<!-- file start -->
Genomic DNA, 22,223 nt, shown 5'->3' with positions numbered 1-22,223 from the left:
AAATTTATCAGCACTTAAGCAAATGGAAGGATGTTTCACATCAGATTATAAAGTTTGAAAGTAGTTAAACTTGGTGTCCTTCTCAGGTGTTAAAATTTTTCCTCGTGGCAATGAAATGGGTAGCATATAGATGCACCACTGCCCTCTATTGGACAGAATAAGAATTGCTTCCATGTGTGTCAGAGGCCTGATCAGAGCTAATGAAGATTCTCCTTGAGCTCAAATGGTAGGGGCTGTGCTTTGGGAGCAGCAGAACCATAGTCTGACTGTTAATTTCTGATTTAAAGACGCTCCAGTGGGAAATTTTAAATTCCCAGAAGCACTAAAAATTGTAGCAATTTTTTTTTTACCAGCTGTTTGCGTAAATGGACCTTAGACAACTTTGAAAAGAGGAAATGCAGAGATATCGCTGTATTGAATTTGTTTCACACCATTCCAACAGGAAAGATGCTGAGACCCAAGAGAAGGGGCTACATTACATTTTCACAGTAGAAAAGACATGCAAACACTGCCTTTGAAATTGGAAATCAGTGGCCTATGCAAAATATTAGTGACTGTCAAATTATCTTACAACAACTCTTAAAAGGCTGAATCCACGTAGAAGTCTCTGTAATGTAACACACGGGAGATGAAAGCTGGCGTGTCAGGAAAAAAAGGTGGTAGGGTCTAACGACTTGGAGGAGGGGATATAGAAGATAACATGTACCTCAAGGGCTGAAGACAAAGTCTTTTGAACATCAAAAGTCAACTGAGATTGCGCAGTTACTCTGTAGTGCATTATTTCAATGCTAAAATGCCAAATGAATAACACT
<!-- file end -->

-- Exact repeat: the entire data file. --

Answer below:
Genomic DNA, 22,223 nt, shown 5'->3' with positions numbered 1-22,223 from the left:
AAATTTATCAGCACTTAAGCAAATGGAAGGATGTTTCACATCAGATTATAAAGTTTGAAAGTAGTTAAACTTGGTGTCCTTCTCAGGTGTTAAAATTTTTCCTCGTGGCAATGAAATGGGTAGCATATAGATGCACCACTGCCCTCTATTGGACAGAATAAGAATTGCTTCCATGTGTGTCAGAGGCCTGATCAGAGCTAATGAAGATTCTCCTTGAGCTCAAATGGTAGGGGCTGTGCTTTGGGAGCAGCAGAACCATAGTCTGACTGTTAATTTCTGATTTAAAGACGCTCCAGTGGGAAATTTTAAATTCCCAGAAGCACTAAAAATTGTAGCAATTTTTTTTTTACCAGCTGTTTGCGTAAATGGACCTTAGACAACTTTGAAAAGAGGAAATGCAGAGATATCGCTGTATTGAATTTGTTTCACACCATTCCAACAGGAAAGATGCTGAGACCCAAGAGAAGGGGCTACATTACATTTTCACAGTAGAAAAGACATGCAAACACTGCCTTTGAAATTGGAAATCAGTGGCCTATGCAAAATATTAGTGACTGTCAAATTATCTTACAACAACTCTTAAAAGGCTGAATCCACGTAGAAGTCTCTGTAATGTAACACACGGGAGATGAAAGCTGGCGTGTCAGGAAAAAAAGGTGGTAGGGTCTAACGACTTGGAGGAGGGGATATAGAAGATAACATGTACCTCAAGGGCTGAAGACAAAGTCTTTTGAACATCAAAAGTCAACTGAGATTGCGCAGTTACTCTGTAGTGCATTATTTCAATGCTAAAATGCCAAATGAATAACACT